All basic biochemical and metabolic tests such as thyroid and liver function tests, serum ammonia and lactate, urine organic acids profile, metabolic screen test (MS/MS), acylcarnitine profile, and serum amino acids chromatography (HPLC) were normal. The wrist X-Ray was consistent with the patient’s real age.

The first MRI at the age of 6 years revealed faint bifrontal confluent deep and periventricular white matter signal changes, bilateral caudate nucleus involvement, significantly high in T2-W and low in T1-W images with garland and cystic changes around the tip of the frontal horns of the lateral ventricles, especially the left side (Fig. 1G and H). In addition, a hyperintensity tumefactive lesion was identified in the brain stem area around the floor of the fourth ventricle and area postrema (Fig. 1A–C). No restricted diffusion on diffusion-weighted imaging (DWI) (Fig. 1E) and apparent diffusion coefficient map (Fig. 1F) sequences were detected. Post-contrast T1-W images showed contrast enhancement in brain stem lesions (Fig. 1D).

Fig. 1
figure 1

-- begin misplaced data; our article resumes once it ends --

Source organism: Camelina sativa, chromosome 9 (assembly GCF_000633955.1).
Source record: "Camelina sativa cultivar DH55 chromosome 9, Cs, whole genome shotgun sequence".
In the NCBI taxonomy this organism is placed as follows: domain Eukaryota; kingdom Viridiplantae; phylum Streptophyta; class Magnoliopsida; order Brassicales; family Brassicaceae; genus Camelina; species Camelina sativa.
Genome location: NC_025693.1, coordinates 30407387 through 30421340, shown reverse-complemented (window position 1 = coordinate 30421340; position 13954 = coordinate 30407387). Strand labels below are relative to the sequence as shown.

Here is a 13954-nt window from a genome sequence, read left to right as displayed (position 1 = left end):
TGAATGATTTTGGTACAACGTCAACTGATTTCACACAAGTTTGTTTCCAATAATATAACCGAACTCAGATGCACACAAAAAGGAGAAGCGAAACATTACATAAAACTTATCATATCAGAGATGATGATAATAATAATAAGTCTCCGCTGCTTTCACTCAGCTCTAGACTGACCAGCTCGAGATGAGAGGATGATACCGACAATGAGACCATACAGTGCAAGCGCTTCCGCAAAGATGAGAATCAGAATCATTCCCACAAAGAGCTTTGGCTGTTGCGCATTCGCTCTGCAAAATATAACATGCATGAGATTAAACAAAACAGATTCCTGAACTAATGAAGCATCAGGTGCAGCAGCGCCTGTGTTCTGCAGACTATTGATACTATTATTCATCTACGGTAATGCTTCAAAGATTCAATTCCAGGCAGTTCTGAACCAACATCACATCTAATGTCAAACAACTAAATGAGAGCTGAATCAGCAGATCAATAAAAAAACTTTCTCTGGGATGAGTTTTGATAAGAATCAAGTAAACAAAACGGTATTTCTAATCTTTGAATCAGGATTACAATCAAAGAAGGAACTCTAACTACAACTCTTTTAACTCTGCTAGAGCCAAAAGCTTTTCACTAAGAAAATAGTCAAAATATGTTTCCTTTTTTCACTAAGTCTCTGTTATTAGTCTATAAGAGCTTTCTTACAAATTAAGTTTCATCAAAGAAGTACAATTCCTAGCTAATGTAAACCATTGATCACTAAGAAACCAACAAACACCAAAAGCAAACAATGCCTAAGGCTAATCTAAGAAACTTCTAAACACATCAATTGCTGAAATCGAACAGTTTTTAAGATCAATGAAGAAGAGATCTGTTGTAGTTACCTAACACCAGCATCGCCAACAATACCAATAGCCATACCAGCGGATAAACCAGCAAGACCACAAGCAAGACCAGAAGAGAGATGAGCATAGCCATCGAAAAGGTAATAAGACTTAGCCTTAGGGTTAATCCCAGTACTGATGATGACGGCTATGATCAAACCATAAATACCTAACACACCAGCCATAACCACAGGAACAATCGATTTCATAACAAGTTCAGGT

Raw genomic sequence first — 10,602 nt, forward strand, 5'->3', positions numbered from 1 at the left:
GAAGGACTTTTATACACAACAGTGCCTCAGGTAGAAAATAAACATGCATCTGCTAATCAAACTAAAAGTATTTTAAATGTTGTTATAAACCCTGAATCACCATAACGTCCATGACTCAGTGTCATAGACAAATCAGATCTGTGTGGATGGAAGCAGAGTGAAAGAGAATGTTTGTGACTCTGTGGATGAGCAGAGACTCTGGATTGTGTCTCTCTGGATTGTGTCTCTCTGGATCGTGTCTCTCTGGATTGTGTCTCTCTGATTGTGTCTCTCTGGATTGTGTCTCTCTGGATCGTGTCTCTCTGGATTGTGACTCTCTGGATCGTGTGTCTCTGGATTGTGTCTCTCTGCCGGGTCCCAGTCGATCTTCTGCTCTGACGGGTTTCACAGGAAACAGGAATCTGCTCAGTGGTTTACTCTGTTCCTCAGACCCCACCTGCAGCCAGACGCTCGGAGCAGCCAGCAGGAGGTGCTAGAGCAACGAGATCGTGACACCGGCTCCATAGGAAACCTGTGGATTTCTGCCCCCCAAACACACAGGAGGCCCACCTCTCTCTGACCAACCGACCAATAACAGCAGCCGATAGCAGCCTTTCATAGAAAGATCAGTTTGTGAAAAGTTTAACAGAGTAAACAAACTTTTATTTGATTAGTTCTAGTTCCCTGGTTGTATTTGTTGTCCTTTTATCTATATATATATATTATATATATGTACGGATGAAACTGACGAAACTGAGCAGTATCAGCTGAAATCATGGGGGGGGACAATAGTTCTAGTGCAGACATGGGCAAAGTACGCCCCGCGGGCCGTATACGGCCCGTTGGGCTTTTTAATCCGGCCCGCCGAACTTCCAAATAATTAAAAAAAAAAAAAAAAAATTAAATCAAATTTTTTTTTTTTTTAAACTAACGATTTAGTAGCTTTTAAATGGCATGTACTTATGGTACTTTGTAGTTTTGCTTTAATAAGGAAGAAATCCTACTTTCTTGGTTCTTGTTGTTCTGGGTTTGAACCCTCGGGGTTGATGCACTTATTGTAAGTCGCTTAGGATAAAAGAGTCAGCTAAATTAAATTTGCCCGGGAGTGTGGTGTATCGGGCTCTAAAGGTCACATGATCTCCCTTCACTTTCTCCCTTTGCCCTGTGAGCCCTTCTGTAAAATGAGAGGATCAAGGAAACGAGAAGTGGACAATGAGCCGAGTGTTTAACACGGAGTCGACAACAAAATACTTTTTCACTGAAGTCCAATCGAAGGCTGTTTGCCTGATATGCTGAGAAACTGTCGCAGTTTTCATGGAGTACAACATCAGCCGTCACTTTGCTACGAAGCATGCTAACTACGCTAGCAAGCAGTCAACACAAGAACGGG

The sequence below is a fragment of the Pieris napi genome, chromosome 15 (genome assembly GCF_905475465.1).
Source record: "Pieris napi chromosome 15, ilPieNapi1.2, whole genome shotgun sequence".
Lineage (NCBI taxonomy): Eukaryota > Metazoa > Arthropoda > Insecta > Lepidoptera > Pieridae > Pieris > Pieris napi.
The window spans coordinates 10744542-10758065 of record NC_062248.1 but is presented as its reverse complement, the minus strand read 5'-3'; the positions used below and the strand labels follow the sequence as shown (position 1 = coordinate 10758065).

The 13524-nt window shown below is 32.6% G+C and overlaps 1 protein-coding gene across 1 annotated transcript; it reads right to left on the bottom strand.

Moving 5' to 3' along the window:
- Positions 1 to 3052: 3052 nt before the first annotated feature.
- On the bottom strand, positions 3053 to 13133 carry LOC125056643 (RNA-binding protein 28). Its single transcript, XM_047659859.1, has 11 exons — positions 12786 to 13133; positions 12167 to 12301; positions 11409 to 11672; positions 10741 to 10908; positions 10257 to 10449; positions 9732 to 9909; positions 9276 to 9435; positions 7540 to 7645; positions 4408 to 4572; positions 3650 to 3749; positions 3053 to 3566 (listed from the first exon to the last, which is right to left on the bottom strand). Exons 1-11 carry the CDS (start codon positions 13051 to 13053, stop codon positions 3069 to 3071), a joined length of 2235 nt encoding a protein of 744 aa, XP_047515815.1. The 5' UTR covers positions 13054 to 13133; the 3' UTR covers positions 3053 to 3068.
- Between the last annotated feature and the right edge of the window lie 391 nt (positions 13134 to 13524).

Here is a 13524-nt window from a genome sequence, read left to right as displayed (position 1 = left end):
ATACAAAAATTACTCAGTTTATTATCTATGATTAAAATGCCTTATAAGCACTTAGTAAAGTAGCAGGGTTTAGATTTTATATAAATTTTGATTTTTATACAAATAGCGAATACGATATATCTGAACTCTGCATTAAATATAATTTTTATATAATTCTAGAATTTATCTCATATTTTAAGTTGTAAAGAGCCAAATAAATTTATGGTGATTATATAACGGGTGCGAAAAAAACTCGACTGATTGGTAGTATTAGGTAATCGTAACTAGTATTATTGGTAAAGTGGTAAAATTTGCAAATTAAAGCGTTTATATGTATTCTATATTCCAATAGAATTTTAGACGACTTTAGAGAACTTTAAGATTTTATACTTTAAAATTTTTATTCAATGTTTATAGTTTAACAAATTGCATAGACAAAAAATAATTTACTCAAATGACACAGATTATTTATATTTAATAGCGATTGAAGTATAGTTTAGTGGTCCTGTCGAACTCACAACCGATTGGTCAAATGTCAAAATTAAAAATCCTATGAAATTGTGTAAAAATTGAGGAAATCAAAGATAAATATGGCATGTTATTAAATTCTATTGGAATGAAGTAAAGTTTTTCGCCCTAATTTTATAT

The patient’s brain magnetic resonance imaging (MRI) findings. MRI data demonstrated bilateral lesions (white arrows) in the posterior aspect of medulla oblongata near the floor of the fourth ventricle ( known as area postrema), which was hyperintense on T2-W (A and C) and FLAIR (B) sequences with some enhancements on T1-W post gadolinium administration sequence (D) and with no restricted diffusion on DWI (E) and ADC map (F) sequences. The involvement of periventricular white matter (especially in frontal lobes) with extension to subcortical white matter containing few small cysts (black arrows in G and H) and hyperintensity of basal ganglia in caudate heads (white dashed arrows in G). Third-row images belong to follow-up MRI at the age of 8 years including axial and sagittal T2-W (I, J, K) and Axial FLAIR (L); enlargement of the lesion in area postrema (I and J) extending to posterior pons (K) and involvement of bilateral middle cerebellar peduncles and dentate nuclei (white and black arrows in L, respectively)